I hope that's not true. I hope weapons familiarity is on the top of everyone's to do list, when they get a new gun. Of course I've had the .410 for half a year or so. I've shot boxes and boxes and boxes of ammo through it. Both in load testing and shooting fake birds.
Oh! Reminds me. The two best hunting loads out of this gun were(don't laugh) Herters 11/16 oz #7.5's, and Remington 11/16 oz #6's. Winchesters were garbage, federal want much better. I rate them on density(less holes in the pattern = better). I know there's other factors, but with the other loads, I could literally put my fist inside of some of the patterns. At 25yds that is.

I shoot grouse regularly with #7.5's, in 12 & 20. Should I go with #6 in the .410?
 

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In my youth I used mostly 3" shells with #6 shot as these pellets penetrated the wings of a standing grouse much better than 7.5 as well as being more effective on snowshoe hares, porcupines, and the odd squirrel. Meat shooting for the pot was the objective and whatever was most efficient was what I uded.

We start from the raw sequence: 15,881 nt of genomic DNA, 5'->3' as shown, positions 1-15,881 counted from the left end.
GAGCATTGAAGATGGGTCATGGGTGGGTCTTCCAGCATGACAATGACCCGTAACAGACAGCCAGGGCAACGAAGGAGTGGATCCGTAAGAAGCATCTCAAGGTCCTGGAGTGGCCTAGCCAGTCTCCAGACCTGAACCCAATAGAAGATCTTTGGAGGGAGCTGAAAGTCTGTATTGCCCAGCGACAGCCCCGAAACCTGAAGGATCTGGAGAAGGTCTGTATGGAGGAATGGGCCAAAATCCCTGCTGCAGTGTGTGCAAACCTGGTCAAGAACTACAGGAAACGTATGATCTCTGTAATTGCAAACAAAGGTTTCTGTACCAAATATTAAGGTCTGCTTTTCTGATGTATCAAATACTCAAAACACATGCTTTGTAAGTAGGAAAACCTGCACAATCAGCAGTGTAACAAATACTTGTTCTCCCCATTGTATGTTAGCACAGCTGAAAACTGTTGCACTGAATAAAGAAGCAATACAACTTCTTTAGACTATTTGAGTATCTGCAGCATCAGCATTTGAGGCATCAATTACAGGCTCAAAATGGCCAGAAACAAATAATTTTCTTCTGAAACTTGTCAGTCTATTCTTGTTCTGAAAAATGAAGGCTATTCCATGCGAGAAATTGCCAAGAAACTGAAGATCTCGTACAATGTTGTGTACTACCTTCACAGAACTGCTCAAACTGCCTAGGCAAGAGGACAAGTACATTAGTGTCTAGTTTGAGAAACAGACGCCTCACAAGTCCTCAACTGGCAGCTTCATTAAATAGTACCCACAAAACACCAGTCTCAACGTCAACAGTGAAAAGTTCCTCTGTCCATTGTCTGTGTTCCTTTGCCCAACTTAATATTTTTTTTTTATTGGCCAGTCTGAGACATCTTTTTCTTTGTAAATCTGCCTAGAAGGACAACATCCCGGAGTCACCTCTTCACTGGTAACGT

For wing shooting I use 7.5s in the longer hulls as the added pellet density is highly desirable. A pellet of that size will readily reach the vitals of a ruffed grouse at factory 410 velocities and kept within 20 yards, Start getting beyond 20 yards and one loses pattern density quickly which makes killing birds a bit more problematic as ranges increase. Today, if I were hunting for the pot I would probably load the first barrel with 7.5 and the second with 6s and call it good.
 

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Discussion Starter · #16 ·
Well. I got two on Saturday. Used #7.5's. Both birds weren't more than 20yds. Actually one took off right behind me! Put on lots of miles at 7-8k ft. Elevation. Would've got one more to fill my limit, but I'm still pretty wiped out from a recent, nasty little kidney infection.